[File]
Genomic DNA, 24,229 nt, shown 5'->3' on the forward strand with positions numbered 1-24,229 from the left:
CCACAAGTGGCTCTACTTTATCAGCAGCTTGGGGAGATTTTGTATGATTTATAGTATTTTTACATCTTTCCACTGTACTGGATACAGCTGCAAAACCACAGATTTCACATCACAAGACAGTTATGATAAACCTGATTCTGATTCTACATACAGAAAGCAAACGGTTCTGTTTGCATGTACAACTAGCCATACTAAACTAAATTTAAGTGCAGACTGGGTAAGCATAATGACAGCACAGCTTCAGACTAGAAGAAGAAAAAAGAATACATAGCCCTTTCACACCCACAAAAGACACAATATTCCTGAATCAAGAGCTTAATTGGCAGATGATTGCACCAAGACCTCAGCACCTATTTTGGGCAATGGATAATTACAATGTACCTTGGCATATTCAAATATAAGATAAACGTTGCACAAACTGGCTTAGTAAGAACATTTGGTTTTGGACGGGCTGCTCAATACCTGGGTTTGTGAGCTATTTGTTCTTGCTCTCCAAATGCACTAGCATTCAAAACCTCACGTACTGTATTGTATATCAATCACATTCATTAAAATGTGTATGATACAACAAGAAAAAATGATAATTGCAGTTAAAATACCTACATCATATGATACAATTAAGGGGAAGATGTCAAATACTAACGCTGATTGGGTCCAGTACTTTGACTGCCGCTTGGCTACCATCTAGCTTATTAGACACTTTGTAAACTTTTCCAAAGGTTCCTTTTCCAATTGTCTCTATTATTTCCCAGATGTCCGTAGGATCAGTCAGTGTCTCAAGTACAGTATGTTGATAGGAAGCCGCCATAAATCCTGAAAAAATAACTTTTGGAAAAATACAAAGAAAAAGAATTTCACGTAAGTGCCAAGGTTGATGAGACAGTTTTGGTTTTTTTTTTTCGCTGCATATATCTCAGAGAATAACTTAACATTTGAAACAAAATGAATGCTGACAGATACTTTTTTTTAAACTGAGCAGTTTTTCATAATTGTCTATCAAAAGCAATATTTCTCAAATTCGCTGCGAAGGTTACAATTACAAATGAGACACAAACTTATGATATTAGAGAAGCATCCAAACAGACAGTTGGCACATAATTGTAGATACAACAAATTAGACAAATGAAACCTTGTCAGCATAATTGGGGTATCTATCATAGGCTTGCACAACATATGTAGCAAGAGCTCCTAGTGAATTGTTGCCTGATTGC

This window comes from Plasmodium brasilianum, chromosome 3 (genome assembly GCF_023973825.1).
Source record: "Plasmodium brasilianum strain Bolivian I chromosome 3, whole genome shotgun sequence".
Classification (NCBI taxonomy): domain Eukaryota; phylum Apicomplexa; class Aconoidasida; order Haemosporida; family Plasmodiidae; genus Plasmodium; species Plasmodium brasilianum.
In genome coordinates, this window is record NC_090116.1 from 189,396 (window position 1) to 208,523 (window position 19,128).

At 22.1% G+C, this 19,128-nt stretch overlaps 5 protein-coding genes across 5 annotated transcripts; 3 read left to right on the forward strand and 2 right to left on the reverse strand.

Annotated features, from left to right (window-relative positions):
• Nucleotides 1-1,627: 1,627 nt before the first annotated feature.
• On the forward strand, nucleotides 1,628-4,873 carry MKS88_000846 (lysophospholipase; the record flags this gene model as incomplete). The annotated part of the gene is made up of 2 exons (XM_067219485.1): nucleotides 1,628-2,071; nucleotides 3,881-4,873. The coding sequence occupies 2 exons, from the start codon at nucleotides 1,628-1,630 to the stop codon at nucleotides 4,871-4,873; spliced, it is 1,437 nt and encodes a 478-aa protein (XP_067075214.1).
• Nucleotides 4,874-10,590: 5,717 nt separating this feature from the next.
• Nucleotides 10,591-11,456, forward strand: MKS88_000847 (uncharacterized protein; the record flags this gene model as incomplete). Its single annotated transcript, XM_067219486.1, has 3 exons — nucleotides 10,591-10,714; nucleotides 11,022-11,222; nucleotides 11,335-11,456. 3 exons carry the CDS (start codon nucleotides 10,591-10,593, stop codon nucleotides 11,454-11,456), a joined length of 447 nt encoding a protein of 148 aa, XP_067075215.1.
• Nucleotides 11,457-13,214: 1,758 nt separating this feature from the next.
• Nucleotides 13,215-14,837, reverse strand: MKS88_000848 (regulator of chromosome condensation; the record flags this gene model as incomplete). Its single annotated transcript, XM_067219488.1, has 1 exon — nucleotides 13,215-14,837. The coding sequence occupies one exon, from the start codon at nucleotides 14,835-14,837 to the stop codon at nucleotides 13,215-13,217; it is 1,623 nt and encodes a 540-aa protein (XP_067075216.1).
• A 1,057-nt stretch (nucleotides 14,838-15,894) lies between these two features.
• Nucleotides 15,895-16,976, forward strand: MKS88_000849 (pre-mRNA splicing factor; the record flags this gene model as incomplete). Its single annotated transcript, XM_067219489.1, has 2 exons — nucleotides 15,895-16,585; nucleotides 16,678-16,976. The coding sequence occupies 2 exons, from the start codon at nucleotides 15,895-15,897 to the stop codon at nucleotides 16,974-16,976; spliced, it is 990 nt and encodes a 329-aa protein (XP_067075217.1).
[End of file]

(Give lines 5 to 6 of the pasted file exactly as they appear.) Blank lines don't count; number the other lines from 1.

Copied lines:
Classification (NCBI taxonomy): domain Eukaryota; phylum Apicomplexa; class Aconoidasida; order Haemosporida; family Plasmodiidae; genus Plasmodium; species Plasmodium brasilianum.
In genome coordinates, this window is record NC_090116.1 from 189,396 (window position 1) to 208,523 (window position 19,128).